To include the excluded

An exploration of the history of female students at Oxford

Lady Margaret Hall

Reading Virginia Woolf’s ‘A Room of One’s Own’ a year before I would apply to Oxford, I was stunned by the sense of her exclusion, the almost-state of entering an Oxbridge college but being denied complete entrance on account of gender. The experience resonates with an echo of spectatorship, a pre-defined imposter syndrome that haunts through the lines and into our modern day understanding of the sense of not fully belonging.

She attempts to open the library door; the entrance to an Oxbridge library which will one day house her own work: “I must have opened it, for instantly there issued, like a guardian angel barring the way with a flutter of black gown instead of white wings, a deprecating, silvery, kindly gentleman, who regretted in a low voice as he waved me back that ladies are only admitted to the library if accompanied by a Fellow of the college.”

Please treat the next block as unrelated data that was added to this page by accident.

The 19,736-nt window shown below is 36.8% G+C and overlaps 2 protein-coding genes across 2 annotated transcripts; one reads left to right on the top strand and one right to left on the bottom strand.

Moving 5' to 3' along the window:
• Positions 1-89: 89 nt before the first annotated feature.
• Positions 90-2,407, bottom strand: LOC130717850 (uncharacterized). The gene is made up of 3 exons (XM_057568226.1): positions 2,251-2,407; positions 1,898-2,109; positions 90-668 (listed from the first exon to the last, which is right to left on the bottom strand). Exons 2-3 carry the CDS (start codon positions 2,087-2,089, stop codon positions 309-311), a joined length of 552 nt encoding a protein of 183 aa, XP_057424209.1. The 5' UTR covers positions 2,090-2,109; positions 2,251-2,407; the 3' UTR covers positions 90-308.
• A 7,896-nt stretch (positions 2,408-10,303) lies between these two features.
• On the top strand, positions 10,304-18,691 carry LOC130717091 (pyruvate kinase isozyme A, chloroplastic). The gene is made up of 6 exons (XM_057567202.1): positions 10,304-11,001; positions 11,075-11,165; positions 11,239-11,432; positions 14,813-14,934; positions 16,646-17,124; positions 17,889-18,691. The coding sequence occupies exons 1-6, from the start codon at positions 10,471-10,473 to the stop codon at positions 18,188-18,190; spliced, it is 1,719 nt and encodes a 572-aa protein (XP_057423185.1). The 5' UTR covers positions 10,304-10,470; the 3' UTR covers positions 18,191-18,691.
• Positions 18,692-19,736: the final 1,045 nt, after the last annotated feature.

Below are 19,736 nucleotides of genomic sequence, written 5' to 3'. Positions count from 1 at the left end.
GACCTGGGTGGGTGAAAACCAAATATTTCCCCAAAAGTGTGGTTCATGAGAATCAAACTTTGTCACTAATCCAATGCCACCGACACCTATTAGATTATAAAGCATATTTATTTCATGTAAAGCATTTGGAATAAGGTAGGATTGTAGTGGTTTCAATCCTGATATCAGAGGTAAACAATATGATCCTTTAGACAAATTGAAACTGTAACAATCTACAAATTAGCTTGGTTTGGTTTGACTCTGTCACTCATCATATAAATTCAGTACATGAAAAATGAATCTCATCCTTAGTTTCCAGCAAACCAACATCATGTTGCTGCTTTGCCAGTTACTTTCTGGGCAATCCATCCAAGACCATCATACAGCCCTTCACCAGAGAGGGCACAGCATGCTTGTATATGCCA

The interruption of male-dominated scholarship into her course enters through the flustered beating of unknown wings, excluding her from waking the echoes of past writers. The University had opened its doors to women in 1879 – yet the sense of exclusion Virginia feels in 1928 persists due the University-imposed quota, established in 1927, its purpose being to restrict the number of female students in attendance. Now we examine: how has Oxford historically regarded female students then and now?

June 1878 witnessed the creation of the Association for the Higher Education of Women, formed with the intention of creating an all-female college – the association was split and eventually formed the non-denominational Somerville and the Anglican Lady Margaret Hall. In 1884, the University controversially opened the examinations of Classical Honour Moderations and the honour schools of natural science, mathematics, and history to female students. However, women were not allowed to matriculate – they could attend lectures and take examinations, but could not receive the degrees which would be given to them had they been men. Women were studying in Oxford but were still kept at a distance, the “guardian angel” of scholarly tradition both teaching them and denying their full place there.

During this period, Trinity College in Dublin was co-educational, and gave Oxbridge women the option to travel to their institution and be awarded degrees. Between 1904 and 1907, the “Steamboat Ladies” travelled to Trinity; one of these was St Hugh’s student, Helena Deneke, later tutor at Lady Margaret Hall.